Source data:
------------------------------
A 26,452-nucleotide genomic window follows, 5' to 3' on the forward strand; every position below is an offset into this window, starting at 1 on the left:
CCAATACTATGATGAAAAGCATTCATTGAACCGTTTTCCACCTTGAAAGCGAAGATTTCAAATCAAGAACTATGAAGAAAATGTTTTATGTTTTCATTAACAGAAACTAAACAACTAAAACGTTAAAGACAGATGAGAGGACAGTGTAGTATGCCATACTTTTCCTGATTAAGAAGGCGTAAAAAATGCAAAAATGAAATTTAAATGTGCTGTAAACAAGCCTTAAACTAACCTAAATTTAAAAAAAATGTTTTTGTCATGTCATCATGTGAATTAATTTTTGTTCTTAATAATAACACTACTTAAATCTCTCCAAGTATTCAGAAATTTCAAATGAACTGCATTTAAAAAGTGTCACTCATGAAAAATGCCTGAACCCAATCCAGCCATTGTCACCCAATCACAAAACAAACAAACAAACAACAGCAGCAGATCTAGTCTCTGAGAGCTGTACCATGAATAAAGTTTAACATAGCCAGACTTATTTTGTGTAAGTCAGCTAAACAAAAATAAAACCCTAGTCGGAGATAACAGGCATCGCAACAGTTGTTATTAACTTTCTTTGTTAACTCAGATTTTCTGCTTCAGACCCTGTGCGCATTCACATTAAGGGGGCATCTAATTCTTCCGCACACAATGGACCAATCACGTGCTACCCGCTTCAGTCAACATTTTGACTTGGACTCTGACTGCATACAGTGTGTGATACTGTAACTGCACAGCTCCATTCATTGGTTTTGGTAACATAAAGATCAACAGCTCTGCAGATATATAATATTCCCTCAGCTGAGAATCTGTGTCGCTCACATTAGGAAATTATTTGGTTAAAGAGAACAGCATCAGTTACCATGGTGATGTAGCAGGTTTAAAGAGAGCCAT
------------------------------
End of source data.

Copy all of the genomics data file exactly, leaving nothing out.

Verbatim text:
A 26,452-nucleotide genomic window follows, 5' to 3' on the forward strand; every position below is an offset into this window, starting at 1 on the left:
CCAATACTATGATGAAAAGCATTCATTGAACCGTTTTCCACCTTGAAAGCGAAGATTTCAAATCAAGAACTATGAAGAAAATGTTTTATGTTTTCATTAACAGAAACTAAACAACTAAAACGTTAAAGACAGATGAGAGGACAGTGTAGTATGCCATACTTTTCCTGATTAAGAAGGCGTAAAAAATGCAAAAATGAAATTTAAATGTGCTGTAAACAAGCCTTAAACTAACCTAAATTTAAAAAAAATGTTTTTGTCATGTCATCATGTGAATTAATTTTTGTTCTTAATAATAACACTACTTAAATCTCTCCAAGTATTCAGAAATTTCAAATGAACTGCATTTAAAAAGTGTCACTCATGAAAAATGCCTGAACCCAATCCAGCCATTGTCACCCAATCACAAAACAAACAAACAAACAACAGCAGCAGATCTAGTCTCTGAGAGCTGTACCATGAATAAAGTTTAACATAGCCAGACTTATTTTGTGTAAGTCAGCTAAACAAAAATAAAACCCTAGTCGGAGATAACAGGCATCGCAACAGTTGTTATTAACTTTCTTTGTTAACTCAGATTTTCTGCTTCAGACCCTGTGCGCATTCACATTAAGGGGGCATCTAATTCTTCCGCACACAATGGACCAATCACGTGCTACCCGCTTCAGTCAACATTTTGACTTGGACTCTGACTGCATACAGTGTGTGATACTGTAACTGCACAGCTCCATTCATTGGTTTTGGTAACATAAAGATCAACAGCTCTGCAGATATATAATATTCCCTCAGCTGAGAATCTGTGTCGCTCACATTAGGAAATTATTTGGTTAAAGAGAACAGCATCAGTTACCATGGTGATGTAGCAGGTTTAAAGAGAGCCAT